Yes, there is! There is a myriad of energy source options for Kenya to choose from. We have coal, hydroelectric power, crude oil, wind energy, solar energy, nuclear energy … I mean the world is our oyster!
But do we really have hope in these sources of energy? Hope for a powered future? A clean and ration-free energy future? With bright bulbs, powered engines, rainbows and fairy tales?
Half of USA’s electricity is from coal. Yes, half of the 9.8 million km2 expanse, that is full of liberal Americans each boldly powering their dreams, gets its energy from coal. And guess what, we have coal right here in Kenya; rich coal seams waiting for us to snuff them up.
Wait, what was that? Carbon dioxide emissions? Well, with half of the carbon dioxide released during the processing of coal in the US coming from its coal plants, I am pretty sure they are working on plans for CO2 capture. They only need just about Ksh. 30 billion. (US$ 300 million) to capture 2% of carbon emissions from the plant. So, 100% would be what, Ksh. 1.5 trillion? For clean coal energy? I am sure we can raise that to keep our East African air clean, right World Bank?
Okay. What about crude oil? I mean the world still has oil reservoirs and highly producing oil fields like the Gulf of Mexico. Plus, we too are part of the charade with four large basins of oil promise soaked in over 750 million barrels of oil. Whoever said there are only 4 trillion barrels of oil left in the world is such a sadist, right?
Fine. Forget crude oil. Let’s talk about other options out there like compressed natural gas (CNG). Clean shiny fuel, whose emissions are only a bit of CO2 and H2O. And guess what? It’s even cheaper than diesel. You just compress natural gas to less than 1% of its original volume using a Ksh. 12.5 million compressor and out comes CNG. Simple! Don’t worry. With the rate at which Kenyans are buying cars, I am sure we can set up CNG stations with just one compressor per station and with huge fleets of cars per compressor we will lower our costs of gas compression per car and ….
Okay. Okay. How about LNG? Liquid Natural Gas. The East is already doing it. They just cool natural gas to -163°C at between Ksh. 2 – 200 (US$ 0.25 – 2) per Btu ( 1 British thermal unit can be equated to heat produced by burning one match stick), and then transport it using special tanks.
Who said we need oil or gas to power our transport needs anyway. Tesla has provided us with clean electric cars; at only Ksh. 11 million, give or take! You want to tell me with our growing economy and seeding banks we wouldn’t be able to get loans for such sustainable vehicles using such an available energy source? Yes, electricity is available. We have hydroelectric power plants and dams all over the place (Just wait for it to rain and you will see what enough dam water levels can do). Meteorological department, any good news yet?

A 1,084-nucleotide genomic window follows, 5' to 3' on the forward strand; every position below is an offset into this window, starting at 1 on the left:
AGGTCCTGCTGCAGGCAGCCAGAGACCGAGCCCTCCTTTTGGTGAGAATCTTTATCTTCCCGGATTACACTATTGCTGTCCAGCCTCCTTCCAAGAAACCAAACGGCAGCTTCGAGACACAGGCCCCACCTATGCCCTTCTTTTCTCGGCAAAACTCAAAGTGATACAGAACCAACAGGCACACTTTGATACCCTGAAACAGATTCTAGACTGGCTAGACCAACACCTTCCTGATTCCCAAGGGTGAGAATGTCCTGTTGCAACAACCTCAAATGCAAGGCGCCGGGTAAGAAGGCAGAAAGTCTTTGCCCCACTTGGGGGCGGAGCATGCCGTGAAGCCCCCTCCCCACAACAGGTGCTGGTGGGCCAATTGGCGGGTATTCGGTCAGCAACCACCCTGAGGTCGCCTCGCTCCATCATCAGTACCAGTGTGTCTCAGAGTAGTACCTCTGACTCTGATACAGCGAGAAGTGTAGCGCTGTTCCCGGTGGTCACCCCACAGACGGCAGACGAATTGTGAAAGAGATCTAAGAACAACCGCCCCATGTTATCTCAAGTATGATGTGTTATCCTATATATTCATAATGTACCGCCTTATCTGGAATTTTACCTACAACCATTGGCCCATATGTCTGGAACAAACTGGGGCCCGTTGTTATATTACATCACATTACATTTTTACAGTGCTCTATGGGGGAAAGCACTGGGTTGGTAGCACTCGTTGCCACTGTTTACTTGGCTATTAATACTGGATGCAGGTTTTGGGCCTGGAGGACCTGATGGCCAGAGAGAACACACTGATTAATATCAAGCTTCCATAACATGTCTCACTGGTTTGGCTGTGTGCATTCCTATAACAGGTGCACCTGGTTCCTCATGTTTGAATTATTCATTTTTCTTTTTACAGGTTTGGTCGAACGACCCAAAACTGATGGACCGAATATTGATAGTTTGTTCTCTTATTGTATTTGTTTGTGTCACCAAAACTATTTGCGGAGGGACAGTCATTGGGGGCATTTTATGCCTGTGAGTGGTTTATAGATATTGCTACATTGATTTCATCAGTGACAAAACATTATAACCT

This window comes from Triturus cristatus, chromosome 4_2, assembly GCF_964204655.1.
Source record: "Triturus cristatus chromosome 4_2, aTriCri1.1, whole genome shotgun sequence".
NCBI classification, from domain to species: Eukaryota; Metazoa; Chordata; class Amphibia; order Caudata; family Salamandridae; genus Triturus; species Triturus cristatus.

We haven’t even tried biofuels by the way. You know, processing corn or sorghum stalks and leaves to cellulose to produce ethanol; another amazing energy source. Patience is all we need. We finish feeding our people and then get our act together and plant maize to produce energy! If these rains would just come through!
Ah! Nuclear energy. We’ve already even trained our very own people in this field. I hear it’s just Ksh. 580 billion (US$ 5.6 b) to set up a nuclear reactor that would produce up to 1GW of energy. 1GW of energy! France has been a great example, going all nuclear. They even recycle their waste! Something we totally need!
Look. The challenges surrounding the energy issues in the world are scary. Having clean, efficient, cost-effective solutions is not a walk in the park. Yap! I know you are thinking “But we are doing geothermal now and seriously considering large scale solar and wind energy production”. But these too have their ups and downs and face the weight of growing energy demands.
What am I getting at? Last December, I was fortunate enough to attend the African Energy Technical Conference that was held in Nairobi, Kenya and watched the documentary ‘The Switch’ narrated by Scott Tinker. I like the way he discusses all these energy facts and alternatives (a lot of which I have borrowed for this piece by the – thank you Scott), trying to assess how possible the sustainability of our energy plans is for the near future. He tries to estimate what it takes for us to meet the global energy demand within our near future (you should make an effort to watch that movie). And in this analysis, it all boils down to one essential thing – Being self-efficient! Switching off that extra bulb; monitoring our energy usage; saving on our energy costs. We all need to be a bit more responsible to make this plan work.
So, is there really hope in our energy plans? There could be and if we chip in and make an energy efficient choice, we might just have a shot at providing a remarkable future for generations to come.
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